Good day reader,
are you puzzled about the Ferney-Voltaire name in the title of this post, don’t be 🙂 This is where we go at least once an year to visit my uncle. You might also remember the philosophy lessons when you might have heard of Voltaire and his numerous works.
This little town lying between the Jura Mountains and the Swiss border is part of the metropolitan area of Geneva.
Voltaire, the french writer, historian and philosopher who is famous for his advocacy of freedom of speech, religion and the separation of church and state, bought a large estate in the town in late 1758 when king Louis XV banned him from Paris. He was also the one who changed the name of the town from Fernex, to Ferney and introduced theatre to the people of Ferney, art that was banned in Geneva during that time . His estate is open to public and you can visit the gardens and the indoors. First time we visited we saw the gardens, they are having the most precious views over Lac Leman, The Alps and Mont Blanc.
This post will only show you few photos of Ferney, but there will be another one to show you around Jura Mountain, Voltaire’s estate and few other cute villages of this wonderful French region.
Since we arrived late, here some night photos of the little town.
Today Ferney is a peaceful town with large international community due to its proximity with CERN and the United Nations Office in Geneva.
Every Saturday there is a small cosy market with local produce and many other hand-made things which is nice to see if you are staying in the area. Every Sunday in a neighbouring village called Divonne-les-Bains, you can visit even bigger and nicer French produce market, only for delicacies and smelly cheeses 🙂
We spent only 1 day in Geneva, and i am certainly going back. The city is spread on hills, has magnificent views over Lac Leman and a cosy old town. We visited before Christmas, so the decorations were all over the city and the windows of the fancy shops. Every corner you could shop for Swiss watches and famous brands. First thing we saw was, of course, the lake. Lac Leman, one of the largest in Europe is shared between Switzerland and France. It is 73 km long and 14 km wide, with maximum depth of 310 meters. Primary water inflow comes from the river Rhone which also makes the lake the largest in its course.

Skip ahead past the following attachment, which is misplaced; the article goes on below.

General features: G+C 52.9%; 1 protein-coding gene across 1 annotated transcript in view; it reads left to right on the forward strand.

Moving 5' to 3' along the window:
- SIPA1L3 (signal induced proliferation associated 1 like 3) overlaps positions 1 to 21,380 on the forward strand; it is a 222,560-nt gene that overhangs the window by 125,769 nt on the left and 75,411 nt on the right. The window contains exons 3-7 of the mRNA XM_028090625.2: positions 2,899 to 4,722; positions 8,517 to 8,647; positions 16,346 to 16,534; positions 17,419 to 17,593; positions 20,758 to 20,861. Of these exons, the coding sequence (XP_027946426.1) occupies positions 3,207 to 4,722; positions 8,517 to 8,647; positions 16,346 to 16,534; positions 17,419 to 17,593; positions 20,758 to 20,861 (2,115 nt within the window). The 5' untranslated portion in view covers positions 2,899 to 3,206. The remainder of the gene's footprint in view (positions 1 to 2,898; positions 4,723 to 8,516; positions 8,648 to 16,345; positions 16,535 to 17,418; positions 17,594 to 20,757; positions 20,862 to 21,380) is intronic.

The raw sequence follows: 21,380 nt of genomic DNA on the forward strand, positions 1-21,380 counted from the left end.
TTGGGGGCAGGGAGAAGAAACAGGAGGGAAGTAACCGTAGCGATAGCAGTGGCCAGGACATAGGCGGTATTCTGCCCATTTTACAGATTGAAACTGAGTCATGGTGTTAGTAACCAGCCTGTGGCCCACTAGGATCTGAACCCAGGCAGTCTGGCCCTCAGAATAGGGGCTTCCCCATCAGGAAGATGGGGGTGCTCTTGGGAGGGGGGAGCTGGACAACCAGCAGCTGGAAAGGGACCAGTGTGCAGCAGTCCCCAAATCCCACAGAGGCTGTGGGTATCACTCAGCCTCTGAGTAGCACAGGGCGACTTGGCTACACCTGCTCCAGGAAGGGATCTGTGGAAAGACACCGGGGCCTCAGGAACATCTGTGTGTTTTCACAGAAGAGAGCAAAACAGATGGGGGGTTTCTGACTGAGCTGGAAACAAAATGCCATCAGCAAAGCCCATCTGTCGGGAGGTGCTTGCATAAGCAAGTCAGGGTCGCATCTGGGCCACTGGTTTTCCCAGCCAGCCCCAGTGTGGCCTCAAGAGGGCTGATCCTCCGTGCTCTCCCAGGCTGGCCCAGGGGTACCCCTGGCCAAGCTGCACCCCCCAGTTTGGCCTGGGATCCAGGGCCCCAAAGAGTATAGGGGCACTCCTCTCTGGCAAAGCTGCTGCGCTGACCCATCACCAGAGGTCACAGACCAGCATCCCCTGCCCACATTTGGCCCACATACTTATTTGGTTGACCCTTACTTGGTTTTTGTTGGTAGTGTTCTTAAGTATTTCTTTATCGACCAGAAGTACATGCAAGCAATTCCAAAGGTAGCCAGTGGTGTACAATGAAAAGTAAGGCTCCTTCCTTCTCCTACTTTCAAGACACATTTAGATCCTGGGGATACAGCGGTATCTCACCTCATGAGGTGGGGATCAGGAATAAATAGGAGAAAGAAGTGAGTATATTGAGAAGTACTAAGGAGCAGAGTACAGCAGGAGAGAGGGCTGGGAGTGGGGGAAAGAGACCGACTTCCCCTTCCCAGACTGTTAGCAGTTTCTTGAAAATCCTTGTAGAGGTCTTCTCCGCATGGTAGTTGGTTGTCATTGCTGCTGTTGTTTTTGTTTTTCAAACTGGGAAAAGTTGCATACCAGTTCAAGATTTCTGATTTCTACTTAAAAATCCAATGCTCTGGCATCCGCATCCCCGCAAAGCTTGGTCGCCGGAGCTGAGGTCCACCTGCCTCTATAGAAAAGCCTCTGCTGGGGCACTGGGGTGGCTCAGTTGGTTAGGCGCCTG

After seeing the lake we headed towards the cathedral standing boldly on one of the city’s hills. We passed through several small illuminated squares and little restaurants and arrived at Place de la Madeleine below which offered beautiful views towards the lake.
I would regard the St. Pierre Cathedral as one of the most famous landmarks of Geneva. It is a Roman Catholic cathedral, which became Protestant Church of Geneva. The present look of this cathedral dates back to around 1160 and the style is – Gothic 🙂
The colourful chapel which you see on the above photo is part of the St. Pierre cathedral and it is located in the south-west wing. It was built in 15th century. During the Reformation the chapel was used to store salt and gunpowder, but later in 17th century it was used as a venue for lectures on philosophy. The chapel was renovated in the 19th century in neo-Gothic style. The vault was redecorated displaying the celestial chorus.
From there our walk continued around the old town of Geneva. I call it old as it has tiny paved streets with cosy bars and little squares. We wanted to see the orthodox church and we took few photos on the way.
We were surprised that during our visit in Geneva there was the Geneva Lux Festival 2018, which composed of series of light displays around the city with music accompaniment like the one on the below photo.
The Molard tower was originally built in 1591 for military purposes and was part of the enclosure which surrounded the city and protected the port. The square behind the tower, Place Molard was for many centuries a port opened to the lake.
Before we say „Goodbye“ from Geneva, remember to book a tour at the United Nations Office in Geneva and discuss important topics with the delegates 🙂 We did not enter, since there should be more to do for our next visit to the city.
Stay tuned for more travel inspiration and the best of Christmas markets from Germany. Cheers!